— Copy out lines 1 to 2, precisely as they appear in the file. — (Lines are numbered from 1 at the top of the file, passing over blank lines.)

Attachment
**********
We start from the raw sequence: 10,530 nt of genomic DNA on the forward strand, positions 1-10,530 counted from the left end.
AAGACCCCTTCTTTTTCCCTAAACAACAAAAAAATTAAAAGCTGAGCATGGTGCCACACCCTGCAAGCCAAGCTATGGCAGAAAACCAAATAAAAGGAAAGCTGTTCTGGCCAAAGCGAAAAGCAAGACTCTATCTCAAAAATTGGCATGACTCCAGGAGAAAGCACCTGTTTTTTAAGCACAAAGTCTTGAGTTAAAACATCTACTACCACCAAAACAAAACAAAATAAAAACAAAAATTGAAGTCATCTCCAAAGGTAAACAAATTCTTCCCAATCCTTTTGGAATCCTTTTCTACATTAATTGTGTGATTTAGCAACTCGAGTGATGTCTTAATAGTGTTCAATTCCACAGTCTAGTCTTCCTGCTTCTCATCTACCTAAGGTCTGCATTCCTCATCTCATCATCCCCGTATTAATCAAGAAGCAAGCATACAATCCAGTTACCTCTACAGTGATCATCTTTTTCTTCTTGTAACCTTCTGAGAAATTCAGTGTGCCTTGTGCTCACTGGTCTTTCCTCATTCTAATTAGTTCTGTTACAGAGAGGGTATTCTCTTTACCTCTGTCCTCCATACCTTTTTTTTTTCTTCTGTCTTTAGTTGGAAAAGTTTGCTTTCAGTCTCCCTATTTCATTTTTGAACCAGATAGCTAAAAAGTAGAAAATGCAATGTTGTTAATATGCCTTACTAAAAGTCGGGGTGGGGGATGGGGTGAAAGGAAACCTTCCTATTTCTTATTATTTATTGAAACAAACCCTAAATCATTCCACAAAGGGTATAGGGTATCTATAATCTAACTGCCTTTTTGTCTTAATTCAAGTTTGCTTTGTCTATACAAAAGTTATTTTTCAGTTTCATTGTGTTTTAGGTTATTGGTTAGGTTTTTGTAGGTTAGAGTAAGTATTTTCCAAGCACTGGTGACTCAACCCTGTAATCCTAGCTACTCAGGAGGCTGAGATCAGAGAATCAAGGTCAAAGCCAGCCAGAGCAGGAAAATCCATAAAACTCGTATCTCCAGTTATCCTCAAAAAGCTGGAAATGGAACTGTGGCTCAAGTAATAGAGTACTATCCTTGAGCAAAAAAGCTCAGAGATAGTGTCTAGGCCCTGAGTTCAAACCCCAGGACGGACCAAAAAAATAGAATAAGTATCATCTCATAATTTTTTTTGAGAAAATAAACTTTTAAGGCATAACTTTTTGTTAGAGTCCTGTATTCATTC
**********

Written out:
We start from the raw sequence: 10,530 nt of genomic DNA on the forward strand, positions 1-10,530 counted from the left end.
AAGACCCCTTCTTTTTCCCTAAACAACAAAAAAATTAAAAGCTGAGCATGGTGCCACACCCTGCAAGCCAAGCTATGGCAGAAAACCAAATAAAAGGAAAGCTGTTCTGGCCAAAGCGAAAAGCAAGACTCTATCTCAAAAATTGGCATGACTCCAGGAGAAAGCACCTGTTTTTTAAGCACAAAGTCTTGAGTTAAAACATCTACTACCACCAAAACAAAACAAAATAAAAACAAAAATTGAAGTCATCTCCAAAGGTAAACAAATTCTTCCCAATCCTTTTGGAATCCTTTTCTACATTAATTGTGTGATTTAGCAACTCGAGTGATGTCTTAATAGTGTTCAATTCCACAGTCTAGTCTTCCTGCTTCTCATCTACCTAAGGTCTGCATTCCTCATCTCATCATCCCCGTATTAATCAAGAAGCAAGCATACAATCCAGTTACCTCTACAGTGATCATCTTTTTCTTCTTGTAACCTTCTGAGAAATTCAGTGTGCCTTGTGCTCACTGGTCTTTCCTCATTCTAATTAGTTCTGTTACAGAGAGGGTATTCTCTTTACCTCTGTCCTCCATACCTTTTTTTTTTCTTCTGTCTTTAGTTGGAAAAGTTTGCTTTCAGTCTCCCTATTTCATTTTTGAACCAGATAGCTAAAAAGTAGAAAATGCAATGTTGTTAATATGCCTTACTAAAAGTCGGGGTGGGGGATGGGGTGAAAGGAAACCTTCCTATTTCTTATTATTTATTGAAACAAACCCTAAATCATTCCACAAAGGGTATAGGGTATCTATAATCTAACTGCCTTTTTGTCTTAATTCAAGTTTGCTTTGTCTATACAAAAGTTATTTTTCAGTTTCATTGTGTTTTAGGTTATTGGTTAGGTTTTTGTAGGTTAGAGTAAGTATTTTCCAAGCACTGGTGACTCAACCCTGTAATCCTAGCTACTCAGGAGGCTGAGATCAGAGAATCAAGGTCAAAGCCAGCCAGAGCAGGAAAATCCATAAAACTCGTATCTCCAGTTATCCTCAAAAAGCTGGAAATGGAACTGTGGCTCAAGTAATAGAGTACTATCCTTGAGCAAAAAAGCTCAGAGATAGTGTCTAGGCCCTGAGTTCAAACCCCAGGACGGACCAAAAAAATAGAATAAGTATCATCTCATAATTTTTTTTGAGAAAATAAACTTTTAAGGCATAACTTTTTGTTAGAGTCCTGTATTCATTC